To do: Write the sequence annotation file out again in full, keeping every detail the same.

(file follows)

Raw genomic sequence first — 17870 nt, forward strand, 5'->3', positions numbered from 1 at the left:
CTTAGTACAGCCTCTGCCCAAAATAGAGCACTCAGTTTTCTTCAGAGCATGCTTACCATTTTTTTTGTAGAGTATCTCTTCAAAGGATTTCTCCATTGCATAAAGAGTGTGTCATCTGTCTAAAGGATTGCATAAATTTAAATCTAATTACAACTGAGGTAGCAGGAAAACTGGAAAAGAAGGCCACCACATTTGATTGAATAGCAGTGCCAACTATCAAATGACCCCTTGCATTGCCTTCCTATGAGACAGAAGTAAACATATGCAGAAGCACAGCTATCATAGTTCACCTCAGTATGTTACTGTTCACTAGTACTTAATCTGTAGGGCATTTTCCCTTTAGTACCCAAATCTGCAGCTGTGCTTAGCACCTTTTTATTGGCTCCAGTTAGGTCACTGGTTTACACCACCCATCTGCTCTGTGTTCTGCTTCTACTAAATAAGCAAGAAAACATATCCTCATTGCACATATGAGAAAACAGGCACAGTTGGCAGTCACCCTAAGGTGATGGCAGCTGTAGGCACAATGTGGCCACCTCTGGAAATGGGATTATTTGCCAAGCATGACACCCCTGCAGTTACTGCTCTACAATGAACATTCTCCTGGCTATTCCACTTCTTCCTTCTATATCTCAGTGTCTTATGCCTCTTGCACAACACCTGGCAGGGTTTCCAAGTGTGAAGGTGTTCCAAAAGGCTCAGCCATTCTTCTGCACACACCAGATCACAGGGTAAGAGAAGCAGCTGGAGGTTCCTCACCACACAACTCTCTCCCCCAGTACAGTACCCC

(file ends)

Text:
Raw genomic sequence first — 17870 nt, forward strand, 5'->3', positions numbered from 1 at the left:
CTTAGTACAGCCTCTGCCCAAAATAGAGCACTCAGTTTTCTTCAGAGCATGCTTACCATTTTTTTTGTAGAGTATCTCTTCAAAGGATTTCTCCATTGCATAAAGAGTGTGTCATCTGTCTAAAGGATTGCATAAATTTAAATCTAATTACAACTGAGGTAGCAGGAAAACTGGAAAAGAAGGCCACCACATTTGATTGAATAGCAGTGCCAACTATCAAATGACCCCTTGCATTGCCTTCCTATGAGACAGAAGTAAACATATGCAGAAGCACAGCTATCATAGTTCACCTCAGTATGTTACTGTTCACTAGTACTTAATCTGTAGGGCATTTTCCCTTTAGTACCCAAATCTGCAGCTGTGCTTAGCACCTTTTTATTGGCTCCAGTTAGGTCACTGGTTTACACCACCCATCTGCTCTGTGTTCTGCTTCTACTAAATAAGCAAGAAAACATATCCTCATTGCACATATGAGAAAACAGGCACAGTTGGCAGTCACCCTAAGGTGATGGCAGCTGTAGGCACAATGTGGCCACCTCTGGAAATGGGATTATTTGCCAAGCATGACACCCCTGCAGTTACTGCTCTACAATGAACATTCTCCTGGCTATTCCACTTCTTCCTTCTATATCTCAGTGTCTTATGCCTCTTGCACAACACCTGGCAGGGTTTCCAAGTGTGAAGGTGTTCCAAAAGGCTCAGCCATTCTTCTGCACACACCAGATCACAGGGTAAGAGAAGCAGCTGGAGGTTCCTCACCACACAACTCTCTCCCCCAGTACAGTACCCC